Plasma protein carbonyl response to increasing exercise duration in aerobically trained men and women

UNCG Author/Contributor (non-UNCG co-authors, if there are any, appear on document)
Laurie Wideman, Safrit-Ennis Distinguished Professor (Creator)
Leslie Consitt (Contributor)
Paul Davis, Associate Professor (Contributor)
The University of North Carolina at Greensboro (UNCG )
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Abstract: The purpose of this study was to determine the effect of aerobic exercise duration on plasma protein carbonyl concentrations, a marker of protein oxidation, in aerobically trained men and women. Eight men (age: 27 ± 4 years, V·O2peak: 4.09 ± 0.26 L · min-1; mean ± SD) and 7 women (age: 27 ± 6 years, V·O2peak: 2.33 ± 0.24 L · min-1) exercised on an electrically-braked cycle ergometer at 70 % V·O2peak for 30, 60 or 120 minutes on three separate days. Plasma samples collected before and immediately, 30- and 60-minutes post-exercise were analyzed for protein carbonyls. Mean oxygen uptake was greater for men in all conditions (2.75 ± 0.03 L · min-1; 38 ± 0.43 ml · kg-1 · min-1) compared to women (1.57 ± 0.03 L · min-1; 24.1 ± 0.47 ml · kg-1 · min-1). Total work performed during the exercise sessions was also greater for men than for women during the 30 (368 ± 11 versus 223 ± 7 kJ), 60 (697 ± 17 versus 423 ± 18 kJ), and 120-minute conditions (1173 ± 44 versus 726 ± 28 kJ) (Mean ± SEM). Although these comparisons were significant (p < 0.0001), sex differences in total work performed and mean V·O2 did not result in sex differences in protein carbonyls. However, a condition by time interaction was observed with greater post-exercise values following the 120-minute condition compared to both the 30- and 60-minute conditions. Protein carbonyl concentration was greatest immediately post-exercise for both men and women and generally declined in a linear trend through one hour of recovery. These data suggest that protein carbonyl concentration is elevated by cycling exercise performed at 70 % V·O2peak, is greater following longer duration rides, begins to recover within one hour following exercise, and is not different between men and women.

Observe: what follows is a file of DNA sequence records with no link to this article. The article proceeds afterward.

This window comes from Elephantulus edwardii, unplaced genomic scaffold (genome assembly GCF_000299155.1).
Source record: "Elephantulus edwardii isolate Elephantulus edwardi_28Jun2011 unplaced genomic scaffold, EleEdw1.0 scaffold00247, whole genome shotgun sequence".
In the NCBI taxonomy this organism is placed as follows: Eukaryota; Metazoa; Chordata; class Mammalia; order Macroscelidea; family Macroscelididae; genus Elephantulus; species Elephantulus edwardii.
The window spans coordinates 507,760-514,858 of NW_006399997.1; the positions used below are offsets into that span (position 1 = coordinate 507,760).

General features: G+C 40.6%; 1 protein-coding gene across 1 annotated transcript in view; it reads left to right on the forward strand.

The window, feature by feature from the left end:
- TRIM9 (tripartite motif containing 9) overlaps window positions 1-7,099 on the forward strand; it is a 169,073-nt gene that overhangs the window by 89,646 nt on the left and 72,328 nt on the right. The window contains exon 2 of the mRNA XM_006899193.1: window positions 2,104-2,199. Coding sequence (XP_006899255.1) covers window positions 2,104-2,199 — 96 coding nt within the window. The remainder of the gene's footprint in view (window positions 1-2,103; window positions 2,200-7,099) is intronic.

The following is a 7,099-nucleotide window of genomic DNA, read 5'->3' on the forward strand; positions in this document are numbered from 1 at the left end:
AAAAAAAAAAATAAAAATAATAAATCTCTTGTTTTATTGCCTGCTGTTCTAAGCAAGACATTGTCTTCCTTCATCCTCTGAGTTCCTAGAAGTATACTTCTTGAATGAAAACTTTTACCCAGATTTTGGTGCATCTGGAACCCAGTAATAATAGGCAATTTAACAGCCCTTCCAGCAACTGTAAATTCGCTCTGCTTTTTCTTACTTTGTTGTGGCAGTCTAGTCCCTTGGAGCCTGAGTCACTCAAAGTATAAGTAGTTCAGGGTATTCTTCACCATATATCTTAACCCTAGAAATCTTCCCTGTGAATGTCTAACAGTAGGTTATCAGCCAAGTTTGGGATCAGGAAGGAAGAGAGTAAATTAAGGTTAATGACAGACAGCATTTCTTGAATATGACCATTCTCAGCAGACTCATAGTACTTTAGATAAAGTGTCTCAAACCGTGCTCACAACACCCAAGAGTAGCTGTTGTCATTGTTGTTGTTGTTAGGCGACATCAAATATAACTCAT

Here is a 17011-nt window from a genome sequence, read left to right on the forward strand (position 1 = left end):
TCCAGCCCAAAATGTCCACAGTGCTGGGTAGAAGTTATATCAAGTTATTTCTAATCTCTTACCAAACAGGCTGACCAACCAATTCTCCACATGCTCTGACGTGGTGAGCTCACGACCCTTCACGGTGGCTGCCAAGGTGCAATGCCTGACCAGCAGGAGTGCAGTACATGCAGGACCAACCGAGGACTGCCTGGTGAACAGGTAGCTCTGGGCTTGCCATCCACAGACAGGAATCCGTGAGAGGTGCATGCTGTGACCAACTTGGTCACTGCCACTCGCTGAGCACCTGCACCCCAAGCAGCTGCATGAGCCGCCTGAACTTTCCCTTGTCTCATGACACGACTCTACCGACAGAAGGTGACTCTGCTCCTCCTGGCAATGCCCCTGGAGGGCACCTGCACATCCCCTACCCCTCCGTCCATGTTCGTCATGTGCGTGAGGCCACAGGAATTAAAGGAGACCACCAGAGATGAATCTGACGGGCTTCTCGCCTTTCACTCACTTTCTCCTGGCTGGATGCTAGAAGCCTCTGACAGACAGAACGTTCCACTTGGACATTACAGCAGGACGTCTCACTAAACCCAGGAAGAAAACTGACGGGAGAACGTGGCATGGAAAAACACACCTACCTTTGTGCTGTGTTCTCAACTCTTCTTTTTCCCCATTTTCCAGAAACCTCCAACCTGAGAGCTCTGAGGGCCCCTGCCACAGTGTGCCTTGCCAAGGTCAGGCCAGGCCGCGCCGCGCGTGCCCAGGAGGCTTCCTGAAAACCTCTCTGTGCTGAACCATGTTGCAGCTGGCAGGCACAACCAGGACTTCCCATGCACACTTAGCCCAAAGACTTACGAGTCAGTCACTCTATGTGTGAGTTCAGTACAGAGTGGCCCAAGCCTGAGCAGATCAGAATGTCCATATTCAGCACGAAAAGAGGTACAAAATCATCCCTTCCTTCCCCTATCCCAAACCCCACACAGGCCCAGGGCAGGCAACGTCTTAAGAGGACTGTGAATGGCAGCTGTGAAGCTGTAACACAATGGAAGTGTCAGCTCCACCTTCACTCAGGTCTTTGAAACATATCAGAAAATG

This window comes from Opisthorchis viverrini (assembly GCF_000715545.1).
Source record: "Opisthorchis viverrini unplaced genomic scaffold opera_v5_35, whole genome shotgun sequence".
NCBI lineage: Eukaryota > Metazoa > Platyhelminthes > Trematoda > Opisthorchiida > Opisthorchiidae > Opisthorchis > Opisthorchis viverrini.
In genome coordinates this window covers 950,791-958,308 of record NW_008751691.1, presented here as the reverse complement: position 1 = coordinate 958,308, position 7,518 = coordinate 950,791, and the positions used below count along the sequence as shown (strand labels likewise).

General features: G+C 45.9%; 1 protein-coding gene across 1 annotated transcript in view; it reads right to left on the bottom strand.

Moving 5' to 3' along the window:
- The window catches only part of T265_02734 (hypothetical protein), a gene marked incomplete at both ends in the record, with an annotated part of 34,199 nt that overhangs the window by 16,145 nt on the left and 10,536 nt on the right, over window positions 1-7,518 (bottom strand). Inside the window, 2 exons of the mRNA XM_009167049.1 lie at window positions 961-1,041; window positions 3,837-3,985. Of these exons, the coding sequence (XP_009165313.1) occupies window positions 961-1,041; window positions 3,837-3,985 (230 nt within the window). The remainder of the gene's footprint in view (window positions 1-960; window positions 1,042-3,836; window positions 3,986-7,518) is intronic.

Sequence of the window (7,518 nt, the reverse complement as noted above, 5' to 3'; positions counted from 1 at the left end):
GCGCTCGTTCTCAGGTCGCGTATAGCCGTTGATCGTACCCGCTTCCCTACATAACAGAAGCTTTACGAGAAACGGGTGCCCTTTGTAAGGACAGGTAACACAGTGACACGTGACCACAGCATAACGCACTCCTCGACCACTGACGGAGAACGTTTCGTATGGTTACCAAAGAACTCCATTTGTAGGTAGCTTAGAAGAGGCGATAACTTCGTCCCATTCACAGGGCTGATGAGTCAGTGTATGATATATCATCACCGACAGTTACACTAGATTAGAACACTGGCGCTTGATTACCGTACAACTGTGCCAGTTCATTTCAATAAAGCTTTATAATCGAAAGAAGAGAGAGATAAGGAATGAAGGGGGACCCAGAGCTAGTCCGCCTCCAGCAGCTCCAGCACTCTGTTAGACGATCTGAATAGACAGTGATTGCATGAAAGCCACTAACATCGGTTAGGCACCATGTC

Additional Information

International Journal of Sports Medicine 28(1):21-25.
Language: English
Date: 2007
Oxidative stress, Cycling, Reactive oxygen species

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